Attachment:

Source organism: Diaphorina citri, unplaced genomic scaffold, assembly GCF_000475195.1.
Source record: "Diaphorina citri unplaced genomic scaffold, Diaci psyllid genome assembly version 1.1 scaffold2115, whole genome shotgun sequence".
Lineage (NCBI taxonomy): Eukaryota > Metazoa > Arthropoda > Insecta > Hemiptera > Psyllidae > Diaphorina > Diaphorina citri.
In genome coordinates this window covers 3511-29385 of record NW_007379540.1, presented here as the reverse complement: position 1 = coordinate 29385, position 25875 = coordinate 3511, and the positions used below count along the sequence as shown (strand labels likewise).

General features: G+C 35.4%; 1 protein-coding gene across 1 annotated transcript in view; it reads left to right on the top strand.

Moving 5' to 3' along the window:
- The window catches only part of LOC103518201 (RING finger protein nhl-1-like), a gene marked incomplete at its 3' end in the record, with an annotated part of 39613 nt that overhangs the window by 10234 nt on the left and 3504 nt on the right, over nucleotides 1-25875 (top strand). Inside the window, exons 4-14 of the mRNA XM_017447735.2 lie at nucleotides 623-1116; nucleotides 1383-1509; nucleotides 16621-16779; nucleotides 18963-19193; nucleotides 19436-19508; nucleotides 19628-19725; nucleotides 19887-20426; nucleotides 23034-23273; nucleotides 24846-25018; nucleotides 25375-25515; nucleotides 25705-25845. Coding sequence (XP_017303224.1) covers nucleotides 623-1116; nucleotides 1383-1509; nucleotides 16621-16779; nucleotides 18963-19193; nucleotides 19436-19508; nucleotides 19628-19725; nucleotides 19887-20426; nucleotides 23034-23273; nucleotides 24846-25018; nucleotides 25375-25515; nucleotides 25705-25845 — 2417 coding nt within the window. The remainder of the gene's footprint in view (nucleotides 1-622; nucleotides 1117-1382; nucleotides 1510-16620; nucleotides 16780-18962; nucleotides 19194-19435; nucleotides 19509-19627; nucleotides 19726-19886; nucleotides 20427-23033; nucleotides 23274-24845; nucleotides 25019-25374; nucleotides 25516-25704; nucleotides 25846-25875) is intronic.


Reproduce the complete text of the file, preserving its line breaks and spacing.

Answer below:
Source organism: Diaphorina citri, unplaced genomic scaffold, assembly GCF_000475195.1.
Source record: "Diaphorina citri unplaced genomic scaffold, Diaci psyllid genome assembly version 1.1 scaffold2115, whole genome shotgun sequence".
Lineage (NCBI taxonomy): Eukaryota > Metazoa > Arthropoda > Insecta > Hemiptera > Psyllidae > Diaphorina > Diaphorina citri.
In genome coordinates this window covers 3511-29385 of record NW_007379540.1, presented here as the reverse complement: position 1 = coordinate 29385, position 25875 = coordinate 3511, and the positions used below count along the sequence as shown (strand labels likewise).

General features: G+C 35.4%; 1 protein-coding gene across 1 annotated transcript in view; it reads left to right on the top strand.

Moving 5' to 3' along the window:
- The window catches only part of LOC103518201 (RING finger protein nhl-1-like), a gene marked incomplete at its 3' end in the record, with an annotated part of 39613 nt that overhangs the window by 10234 nt on the left and 3504 nt on the right, over nucleotides 1-25875 (top strand). Inside the window, exons 4-14 of the mRNA XM_017447735.2 lie at nucleotides 623-1116; nucleotides 1383-1509; nucleotides 16621-16779; nucleotides 18963-19193; nucleotides 19436-19508; nucleotides 19628-19725; nucleotides 19887-20426; nucleotides 23034-23273; nucleotides 24846-25018; nucleotides 25375-25515; nucleotides 25705-25845. Coding sequence (XP_017303224.1) covers nucleotides 623-1116; nucleotides 1383-1509; nucleotides 16621-16779; nucleotides 18963-19193; nucleotides 19436-19508; nucleotides 19628-19725; nucleotides 19887-20426; nucleotides 23034-23273; nucleotides 24846-25018; nucleotides 25375-25515; nucleotides 25705-25845 — 2417 coding nt within the window. The remainder of the gene's footprint in view (nucleotides 1-622; nucleotides 1117-1382; nucleotides 1510-16620; nucleotides 16780-18962; nucleotides 19194-19435; nucleotides 19509-19627; nucleotides 19726-19886; nucleotides 20427-23033; nucleotides 23274-24845; nucleotides 25019-25374; nucleotides 25516-25704; nucleotides 25846-25875) is intronic.